Friday before a bad weather weekend is the perfect time to go to the library. Boy, am I glad I did! Nothing says gothic literature like a gray ominous sky and Sunday was going to be miserable. I happened on Ruth Ware’s thriller, The Death of Mrs. Westaway and slipped it into my bulging book bag figuring I would save it until the storm came and hunker down. Fortunately or unfortunately, I cracked the book open on Friday night and there was nothing left of it to read by Sunday.
I’m not always a fan of thrillers, so if you feel the same way, please bear with me on this.
What I like about Ware’s writing is twofold. First, she writes beautifully. Generously. This is not as common as one might think. But second, and maybe more important to me, her book is balanced on a moral struggle.
As a romance writer, moral struggle is my favorite. I love watching people struggle because it is the way human beings grow and learn. That’s the ultimate triumph of romance novels: not the wedding, the growth.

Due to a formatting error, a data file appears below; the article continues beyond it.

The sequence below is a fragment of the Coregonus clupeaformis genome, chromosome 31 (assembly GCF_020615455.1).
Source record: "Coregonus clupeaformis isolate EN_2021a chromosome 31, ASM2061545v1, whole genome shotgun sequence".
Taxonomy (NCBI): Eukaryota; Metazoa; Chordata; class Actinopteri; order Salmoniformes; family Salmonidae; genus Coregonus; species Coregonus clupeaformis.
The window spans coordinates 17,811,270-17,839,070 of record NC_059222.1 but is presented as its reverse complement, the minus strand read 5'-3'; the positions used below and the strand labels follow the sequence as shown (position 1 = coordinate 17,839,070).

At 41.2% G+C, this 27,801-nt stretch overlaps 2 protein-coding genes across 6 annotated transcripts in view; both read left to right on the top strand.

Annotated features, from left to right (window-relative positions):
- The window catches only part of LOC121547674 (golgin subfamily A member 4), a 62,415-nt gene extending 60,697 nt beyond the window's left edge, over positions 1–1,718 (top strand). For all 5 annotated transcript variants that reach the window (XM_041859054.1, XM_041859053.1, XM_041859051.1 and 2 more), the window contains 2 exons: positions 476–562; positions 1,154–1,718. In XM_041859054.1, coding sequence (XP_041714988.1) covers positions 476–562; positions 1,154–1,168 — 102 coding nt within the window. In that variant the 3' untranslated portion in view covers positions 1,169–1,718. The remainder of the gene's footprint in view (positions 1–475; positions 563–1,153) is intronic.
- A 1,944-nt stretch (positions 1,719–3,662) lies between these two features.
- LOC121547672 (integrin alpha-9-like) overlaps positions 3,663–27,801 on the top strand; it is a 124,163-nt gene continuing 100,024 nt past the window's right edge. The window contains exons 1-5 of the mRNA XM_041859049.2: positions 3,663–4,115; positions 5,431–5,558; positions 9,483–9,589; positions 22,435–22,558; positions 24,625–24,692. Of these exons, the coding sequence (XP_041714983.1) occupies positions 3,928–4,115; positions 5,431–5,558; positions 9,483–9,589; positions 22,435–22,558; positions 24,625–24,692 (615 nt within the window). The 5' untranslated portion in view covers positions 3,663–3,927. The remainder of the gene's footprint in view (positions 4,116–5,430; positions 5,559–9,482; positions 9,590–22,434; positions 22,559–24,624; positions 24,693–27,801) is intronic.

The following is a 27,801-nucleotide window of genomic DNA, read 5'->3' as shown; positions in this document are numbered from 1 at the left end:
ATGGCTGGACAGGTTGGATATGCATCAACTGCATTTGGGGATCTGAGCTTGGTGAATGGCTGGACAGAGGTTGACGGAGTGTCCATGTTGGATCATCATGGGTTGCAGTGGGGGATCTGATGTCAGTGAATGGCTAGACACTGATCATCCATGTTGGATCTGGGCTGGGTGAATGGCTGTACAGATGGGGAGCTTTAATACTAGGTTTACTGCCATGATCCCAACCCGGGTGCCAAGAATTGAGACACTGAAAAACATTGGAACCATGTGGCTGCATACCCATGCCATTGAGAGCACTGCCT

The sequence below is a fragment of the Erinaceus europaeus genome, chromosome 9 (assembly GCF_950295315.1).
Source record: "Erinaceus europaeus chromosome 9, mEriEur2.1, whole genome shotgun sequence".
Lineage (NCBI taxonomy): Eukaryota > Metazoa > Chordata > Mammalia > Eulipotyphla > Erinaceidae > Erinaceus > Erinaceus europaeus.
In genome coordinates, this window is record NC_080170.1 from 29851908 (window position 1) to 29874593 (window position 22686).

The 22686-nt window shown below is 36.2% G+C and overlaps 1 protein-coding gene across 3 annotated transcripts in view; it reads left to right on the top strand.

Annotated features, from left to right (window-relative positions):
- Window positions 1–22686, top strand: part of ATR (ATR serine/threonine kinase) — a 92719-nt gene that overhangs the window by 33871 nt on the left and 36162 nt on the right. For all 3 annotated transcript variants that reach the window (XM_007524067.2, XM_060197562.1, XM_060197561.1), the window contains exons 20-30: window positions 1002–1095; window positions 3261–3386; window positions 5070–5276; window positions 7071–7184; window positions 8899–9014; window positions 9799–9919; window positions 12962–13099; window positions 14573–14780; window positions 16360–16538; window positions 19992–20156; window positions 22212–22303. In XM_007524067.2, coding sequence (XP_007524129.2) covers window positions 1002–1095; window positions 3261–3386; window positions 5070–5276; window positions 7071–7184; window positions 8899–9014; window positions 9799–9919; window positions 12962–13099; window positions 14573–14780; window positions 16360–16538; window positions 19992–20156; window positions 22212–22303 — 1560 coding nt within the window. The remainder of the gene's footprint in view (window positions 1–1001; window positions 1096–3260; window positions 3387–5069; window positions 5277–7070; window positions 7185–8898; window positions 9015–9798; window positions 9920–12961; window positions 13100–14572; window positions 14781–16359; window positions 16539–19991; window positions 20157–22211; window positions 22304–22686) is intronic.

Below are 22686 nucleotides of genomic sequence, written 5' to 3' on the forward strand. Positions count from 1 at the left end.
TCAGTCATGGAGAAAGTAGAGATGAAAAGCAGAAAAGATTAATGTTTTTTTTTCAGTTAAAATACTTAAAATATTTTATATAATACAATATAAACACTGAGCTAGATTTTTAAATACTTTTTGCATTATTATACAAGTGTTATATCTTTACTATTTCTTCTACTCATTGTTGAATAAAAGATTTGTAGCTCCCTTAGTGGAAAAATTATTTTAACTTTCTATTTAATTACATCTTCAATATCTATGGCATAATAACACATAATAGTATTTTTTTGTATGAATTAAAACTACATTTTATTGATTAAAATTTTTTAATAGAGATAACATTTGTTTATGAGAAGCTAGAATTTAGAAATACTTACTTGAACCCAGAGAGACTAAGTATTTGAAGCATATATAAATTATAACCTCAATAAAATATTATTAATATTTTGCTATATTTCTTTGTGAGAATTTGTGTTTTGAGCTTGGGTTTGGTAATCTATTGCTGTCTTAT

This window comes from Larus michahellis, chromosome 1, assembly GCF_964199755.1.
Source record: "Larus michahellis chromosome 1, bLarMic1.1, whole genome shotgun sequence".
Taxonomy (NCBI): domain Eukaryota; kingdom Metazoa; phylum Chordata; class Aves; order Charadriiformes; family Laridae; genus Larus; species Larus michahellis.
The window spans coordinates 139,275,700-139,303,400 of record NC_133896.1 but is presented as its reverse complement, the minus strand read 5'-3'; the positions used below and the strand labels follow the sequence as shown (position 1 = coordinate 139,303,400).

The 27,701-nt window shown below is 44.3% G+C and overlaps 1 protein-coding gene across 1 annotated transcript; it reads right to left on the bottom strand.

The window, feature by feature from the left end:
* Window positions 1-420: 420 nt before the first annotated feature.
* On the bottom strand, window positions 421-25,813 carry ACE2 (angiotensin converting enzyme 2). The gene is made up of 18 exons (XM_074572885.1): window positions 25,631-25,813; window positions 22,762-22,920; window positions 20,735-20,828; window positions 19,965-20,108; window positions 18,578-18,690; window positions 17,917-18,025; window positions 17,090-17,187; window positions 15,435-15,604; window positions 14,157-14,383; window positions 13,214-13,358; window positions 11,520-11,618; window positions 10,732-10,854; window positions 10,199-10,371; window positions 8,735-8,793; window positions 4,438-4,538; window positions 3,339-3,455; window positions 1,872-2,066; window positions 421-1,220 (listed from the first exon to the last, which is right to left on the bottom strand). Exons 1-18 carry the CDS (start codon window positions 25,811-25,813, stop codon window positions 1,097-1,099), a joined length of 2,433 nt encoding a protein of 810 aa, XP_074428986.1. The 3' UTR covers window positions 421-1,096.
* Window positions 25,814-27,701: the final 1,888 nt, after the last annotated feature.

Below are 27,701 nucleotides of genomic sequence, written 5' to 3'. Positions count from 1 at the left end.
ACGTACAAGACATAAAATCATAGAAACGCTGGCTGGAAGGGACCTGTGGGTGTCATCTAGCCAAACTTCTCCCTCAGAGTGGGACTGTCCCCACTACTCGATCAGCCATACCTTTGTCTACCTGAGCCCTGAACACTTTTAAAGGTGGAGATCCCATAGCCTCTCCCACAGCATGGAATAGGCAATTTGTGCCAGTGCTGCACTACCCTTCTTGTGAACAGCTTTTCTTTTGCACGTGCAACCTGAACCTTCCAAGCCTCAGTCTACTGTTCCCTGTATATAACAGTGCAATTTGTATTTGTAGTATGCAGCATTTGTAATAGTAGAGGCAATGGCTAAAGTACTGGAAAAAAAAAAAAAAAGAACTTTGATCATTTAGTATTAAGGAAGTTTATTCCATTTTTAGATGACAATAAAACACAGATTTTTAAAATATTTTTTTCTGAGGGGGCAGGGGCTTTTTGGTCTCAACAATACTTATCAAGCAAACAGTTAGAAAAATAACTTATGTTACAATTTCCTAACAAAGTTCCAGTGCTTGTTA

But the other aspect of The Death of Mrs. Westaway I loved was its underlying tribute to gothic literature. I don’t know if that’s what Ruth Ware had in mind, but I sure did.
Who doesn’t love the tale of a mysterious benefactor bestowing a fortune on a beleaguered orphan? Then there’s the decrepit old mansion, the gnarled housekeeper, the bluff and hearty but secretive relatives and an ever present smell of mildew to go with the mysterious bunch of magpies which haunt the place.
Now I’m going to have to re-read Dickens.
Rose Grey has written four romance novels and is hard at work on a fifth. Wednesday is generally book review day. Unless it isn’t. If you liked this post, subscribe to Rose’s newsletter www.rosegreybooks.com. Every subscription comes with a free short story, lots of fun info about upcoming books and occasional delicious recipes. All Of Me, Waiting For You, Hot Pursuit and Not As Advertised are available as ebooks and as paperbacks online.